FIG. 2 shows a section of a further example with a simple fluid feed tube;
FIG. 2a shows a modification of the design of FIG. 2;
FIG. 3 shows a further example, also in section;
FIG. 4 shows a further example, but of a two-section device, in longitudinal section;
FIG. 5 is a section illustrating a second split device;
FIGS. 6 and 7 are sections illustrating third and fourth split devices;
FIGS. 8 to 10 show, in section, a practical design for an intra-nasal drug delivery device;
FIG. 11 shows an alternative actuator diagrammatically;
FIG. 12 shows a modification to the actuator of FIG. 11;
FIG. 13 shows a pen head suitable for use as a writing instrument;
FIG. 13A is a cross-section of the device illustrated in FIG. 13.
FIGS. 14 and 15 illustrate writing instruments in more detail;
FIGS. 16 to 19 illustrate, schematically a further type of actuator and arrangements for its use; and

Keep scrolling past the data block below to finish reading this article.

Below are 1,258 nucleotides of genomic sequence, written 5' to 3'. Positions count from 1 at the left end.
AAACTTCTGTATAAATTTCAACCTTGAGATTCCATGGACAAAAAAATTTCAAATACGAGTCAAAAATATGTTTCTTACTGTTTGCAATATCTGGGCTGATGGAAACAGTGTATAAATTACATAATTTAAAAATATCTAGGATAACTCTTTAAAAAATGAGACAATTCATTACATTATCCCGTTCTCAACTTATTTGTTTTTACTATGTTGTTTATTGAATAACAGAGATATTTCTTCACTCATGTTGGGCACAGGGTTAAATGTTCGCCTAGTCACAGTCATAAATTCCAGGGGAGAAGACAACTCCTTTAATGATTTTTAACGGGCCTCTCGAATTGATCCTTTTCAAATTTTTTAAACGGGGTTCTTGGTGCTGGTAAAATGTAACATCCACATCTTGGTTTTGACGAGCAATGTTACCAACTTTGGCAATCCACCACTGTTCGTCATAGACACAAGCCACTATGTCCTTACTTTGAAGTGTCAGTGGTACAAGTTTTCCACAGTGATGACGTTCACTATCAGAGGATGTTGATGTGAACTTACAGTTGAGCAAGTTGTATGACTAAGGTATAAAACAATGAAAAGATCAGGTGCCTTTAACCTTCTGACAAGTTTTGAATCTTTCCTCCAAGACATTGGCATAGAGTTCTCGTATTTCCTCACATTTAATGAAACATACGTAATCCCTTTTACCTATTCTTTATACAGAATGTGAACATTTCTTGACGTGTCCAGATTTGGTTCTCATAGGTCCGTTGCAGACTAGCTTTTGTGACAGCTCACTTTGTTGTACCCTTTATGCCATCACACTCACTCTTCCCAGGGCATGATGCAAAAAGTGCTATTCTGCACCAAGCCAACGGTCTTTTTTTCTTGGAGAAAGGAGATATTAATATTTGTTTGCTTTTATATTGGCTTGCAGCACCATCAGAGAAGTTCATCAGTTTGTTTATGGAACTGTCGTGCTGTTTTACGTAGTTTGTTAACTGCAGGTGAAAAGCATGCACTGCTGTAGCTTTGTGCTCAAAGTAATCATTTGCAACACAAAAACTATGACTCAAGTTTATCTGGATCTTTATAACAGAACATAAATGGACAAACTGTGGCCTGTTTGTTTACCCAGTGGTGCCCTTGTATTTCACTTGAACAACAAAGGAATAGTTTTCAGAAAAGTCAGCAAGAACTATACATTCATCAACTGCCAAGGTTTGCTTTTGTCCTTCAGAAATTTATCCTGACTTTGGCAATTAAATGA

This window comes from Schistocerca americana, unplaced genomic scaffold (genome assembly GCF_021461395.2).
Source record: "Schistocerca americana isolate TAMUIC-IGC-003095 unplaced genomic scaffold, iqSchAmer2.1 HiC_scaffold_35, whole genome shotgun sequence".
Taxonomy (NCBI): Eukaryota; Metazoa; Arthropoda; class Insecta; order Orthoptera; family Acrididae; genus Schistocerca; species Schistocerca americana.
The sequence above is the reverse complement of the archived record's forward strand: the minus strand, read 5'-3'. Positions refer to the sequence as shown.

FIG. 20 illustrates a construction of multiple nozzle plates formed in a common sheet.
The actuator 1 is constructed from a hollow tube 2 of piezoelectric ceramic material. The tube has separate electrodes 3,4 on the inner and outer walls and is poled radially. The electrodes may excite length modes of the tube or a mode of the perforate structure, ie in operation the device may be driven at a frequency that corresponds to a resonance of either the nozzle plate, the piezoelectric ceramic, or the composite structure. In this way, large displacements and accelerations of the perforate membrane 5 (see below) may be generated by applying a relatively small voltage.
In order to maximise the electro-mechanical coupling to the desired mode it may be useful to shape the drive electrodes appropriately.